In our opinion, the issue of exacting pay for answering appeals lacks clarity. Article 22 of the new Law indicates that pay for rendering information in response to an appeal should be exacted if the amount of the required and obtained information exceeds “the volume of information to be rendered free of charge, which has been established by the Government of the Russian Federation”. It remains absolutely unclear how a person asking for information would be able to influence the volume of information rendered to him or her, and correspondingly, to influence the volume of pay being charged.
For example, if an organization or a citizen requires official explanations with regard to one or other issue, their volume and comprehensiveness will entirely depend on an official who renders them.
Special attention should be paid to the fact that the list of „free of charge information (included directly into Article 21 of the new Law) contains only reference information – which, as a rule, is always available from open sources. Thus, the following types of information are to be granted free of charge:
posted by a state body or a body of local self-government on the Internet, or placed at special locations assigned for making public the information concerning the activity of state bodies and bodies of local self-government;
bearing upon the rights and responsibilities, as established by legislation of the Russian Federation, of a user of information;
other information on the activity of state bodies and bodies of local self-government - as established by the Law, or other information on the activity of bodies of local self-government - as established by municipal legal acts.
See, for example, Order of the Federal Tax Service, of 15 February 2007, No SAE-3-18/62@, “On the Approval of the Regulations of the Federal Tax Service”.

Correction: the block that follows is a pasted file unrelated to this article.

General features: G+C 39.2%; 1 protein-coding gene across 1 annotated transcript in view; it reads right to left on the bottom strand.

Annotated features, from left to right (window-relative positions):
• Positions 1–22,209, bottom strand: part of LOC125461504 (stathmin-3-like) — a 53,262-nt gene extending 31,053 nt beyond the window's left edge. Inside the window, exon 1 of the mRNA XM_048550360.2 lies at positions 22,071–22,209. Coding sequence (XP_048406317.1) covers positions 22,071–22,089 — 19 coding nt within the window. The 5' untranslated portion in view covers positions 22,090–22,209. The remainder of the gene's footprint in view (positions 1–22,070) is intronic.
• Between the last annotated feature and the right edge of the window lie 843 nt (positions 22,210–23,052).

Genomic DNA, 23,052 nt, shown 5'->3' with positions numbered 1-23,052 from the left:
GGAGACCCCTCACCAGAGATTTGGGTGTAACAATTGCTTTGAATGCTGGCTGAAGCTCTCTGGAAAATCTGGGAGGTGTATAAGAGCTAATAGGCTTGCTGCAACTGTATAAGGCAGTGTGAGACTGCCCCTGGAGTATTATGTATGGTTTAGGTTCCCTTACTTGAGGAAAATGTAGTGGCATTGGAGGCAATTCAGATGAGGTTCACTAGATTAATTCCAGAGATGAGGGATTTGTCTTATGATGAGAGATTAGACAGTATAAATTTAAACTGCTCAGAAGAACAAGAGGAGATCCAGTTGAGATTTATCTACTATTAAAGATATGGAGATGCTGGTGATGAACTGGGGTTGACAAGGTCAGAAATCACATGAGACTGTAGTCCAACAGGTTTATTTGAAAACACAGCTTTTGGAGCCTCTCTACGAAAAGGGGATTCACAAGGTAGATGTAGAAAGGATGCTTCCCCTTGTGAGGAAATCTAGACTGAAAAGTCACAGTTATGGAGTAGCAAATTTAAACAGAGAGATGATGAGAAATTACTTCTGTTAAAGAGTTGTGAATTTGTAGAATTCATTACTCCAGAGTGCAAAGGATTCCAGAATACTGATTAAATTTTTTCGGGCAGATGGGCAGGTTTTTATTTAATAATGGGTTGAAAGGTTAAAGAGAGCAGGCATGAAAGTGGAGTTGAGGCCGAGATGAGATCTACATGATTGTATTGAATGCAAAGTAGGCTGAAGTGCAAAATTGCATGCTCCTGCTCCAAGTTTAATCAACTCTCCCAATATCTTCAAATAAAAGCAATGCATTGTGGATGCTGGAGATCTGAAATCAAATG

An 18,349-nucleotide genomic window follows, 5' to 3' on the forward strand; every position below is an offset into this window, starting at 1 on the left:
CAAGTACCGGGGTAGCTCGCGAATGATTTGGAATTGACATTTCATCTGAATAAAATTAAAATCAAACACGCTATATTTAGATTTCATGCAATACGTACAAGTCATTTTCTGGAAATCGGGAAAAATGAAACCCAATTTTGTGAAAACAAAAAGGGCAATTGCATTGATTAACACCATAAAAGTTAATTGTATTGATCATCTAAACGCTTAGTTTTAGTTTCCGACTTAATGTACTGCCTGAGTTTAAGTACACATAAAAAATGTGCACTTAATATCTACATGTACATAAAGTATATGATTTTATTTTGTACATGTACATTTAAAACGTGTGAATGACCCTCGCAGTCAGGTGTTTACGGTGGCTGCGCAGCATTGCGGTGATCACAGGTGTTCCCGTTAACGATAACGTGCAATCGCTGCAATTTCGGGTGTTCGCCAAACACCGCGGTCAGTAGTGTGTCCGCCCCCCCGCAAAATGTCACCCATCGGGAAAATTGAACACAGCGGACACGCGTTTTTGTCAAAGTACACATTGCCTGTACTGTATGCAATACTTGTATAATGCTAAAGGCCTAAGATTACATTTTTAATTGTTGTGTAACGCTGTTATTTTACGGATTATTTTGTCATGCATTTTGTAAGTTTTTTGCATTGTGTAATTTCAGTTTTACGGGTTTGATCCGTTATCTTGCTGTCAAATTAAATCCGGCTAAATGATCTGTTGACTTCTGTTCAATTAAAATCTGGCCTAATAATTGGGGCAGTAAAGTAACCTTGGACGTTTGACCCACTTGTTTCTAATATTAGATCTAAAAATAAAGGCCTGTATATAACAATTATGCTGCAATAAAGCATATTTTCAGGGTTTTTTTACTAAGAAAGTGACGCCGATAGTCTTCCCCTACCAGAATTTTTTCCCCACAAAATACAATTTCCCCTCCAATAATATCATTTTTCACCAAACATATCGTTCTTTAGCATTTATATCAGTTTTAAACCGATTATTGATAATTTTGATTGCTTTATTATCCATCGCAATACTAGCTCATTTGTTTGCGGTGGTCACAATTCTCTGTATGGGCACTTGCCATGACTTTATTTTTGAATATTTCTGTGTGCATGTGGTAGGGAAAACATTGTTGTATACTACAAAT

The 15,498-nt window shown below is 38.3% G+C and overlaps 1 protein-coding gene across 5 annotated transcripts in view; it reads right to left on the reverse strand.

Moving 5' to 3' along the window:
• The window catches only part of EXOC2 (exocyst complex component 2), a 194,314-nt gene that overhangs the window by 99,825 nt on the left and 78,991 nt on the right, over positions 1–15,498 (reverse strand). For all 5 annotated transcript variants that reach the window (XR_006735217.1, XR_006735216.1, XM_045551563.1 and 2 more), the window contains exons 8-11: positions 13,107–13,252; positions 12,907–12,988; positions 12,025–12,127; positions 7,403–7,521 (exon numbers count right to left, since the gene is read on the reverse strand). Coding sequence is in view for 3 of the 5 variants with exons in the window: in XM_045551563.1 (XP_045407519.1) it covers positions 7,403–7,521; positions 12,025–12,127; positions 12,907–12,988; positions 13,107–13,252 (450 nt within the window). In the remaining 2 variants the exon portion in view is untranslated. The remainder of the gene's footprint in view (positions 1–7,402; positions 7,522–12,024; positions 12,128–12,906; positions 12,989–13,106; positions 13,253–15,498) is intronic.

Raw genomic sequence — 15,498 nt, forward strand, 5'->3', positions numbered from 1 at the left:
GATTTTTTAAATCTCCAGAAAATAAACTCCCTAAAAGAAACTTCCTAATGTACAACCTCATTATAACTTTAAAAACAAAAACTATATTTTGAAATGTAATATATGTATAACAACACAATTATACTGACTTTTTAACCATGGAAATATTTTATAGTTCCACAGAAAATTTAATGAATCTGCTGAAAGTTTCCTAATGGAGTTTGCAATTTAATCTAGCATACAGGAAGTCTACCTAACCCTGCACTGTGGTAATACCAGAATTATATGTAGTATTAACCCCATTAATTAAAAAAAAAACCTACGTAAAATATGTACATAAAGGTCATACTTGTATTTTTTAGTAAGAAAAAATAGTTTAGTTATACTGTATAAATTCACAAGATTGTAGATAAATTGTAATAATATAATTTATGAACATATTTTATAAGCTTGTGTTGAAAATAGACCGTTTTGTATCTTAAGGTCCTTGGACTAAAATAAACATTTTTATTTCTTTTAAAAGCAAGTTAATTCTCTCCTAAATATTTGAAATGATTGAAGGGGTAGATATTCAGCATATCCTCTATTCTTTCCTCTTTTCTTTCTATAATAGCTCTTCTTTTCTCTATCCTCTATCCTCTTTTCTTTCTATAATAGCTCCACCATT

Thus, it can be assumed that, from now on, any requests requiring „explanations in terms of „content, for example letters of the RF Ministry of Finance or explanations issued by the Federal Tax Service and Federal Customs Service of the RF in response to taxpayer requests may be provided for a fee (if taxpayers do not prove, in a judicial procedure, that such explanations indeed fall within that vague category of „information that has bearing on their rights). These norms also lay a legal foundation for the transfer of any detailed statistical data which are not available from the official website of a local body of state authority into the category of information to be provided on a commercial basis. The feasibility of such information being provided for a fee – given that it has been collected at the expense of taxpayers, who thus have once already paid for it – appears to be rather doubtful.
Besides, there still remains certain lack of clarity in regard of the issue as to how the revenues received by bodies of state authority or bodies of local self-government from providing relevant information requested by organizations and citizens should be reflected in their budgets and made use of.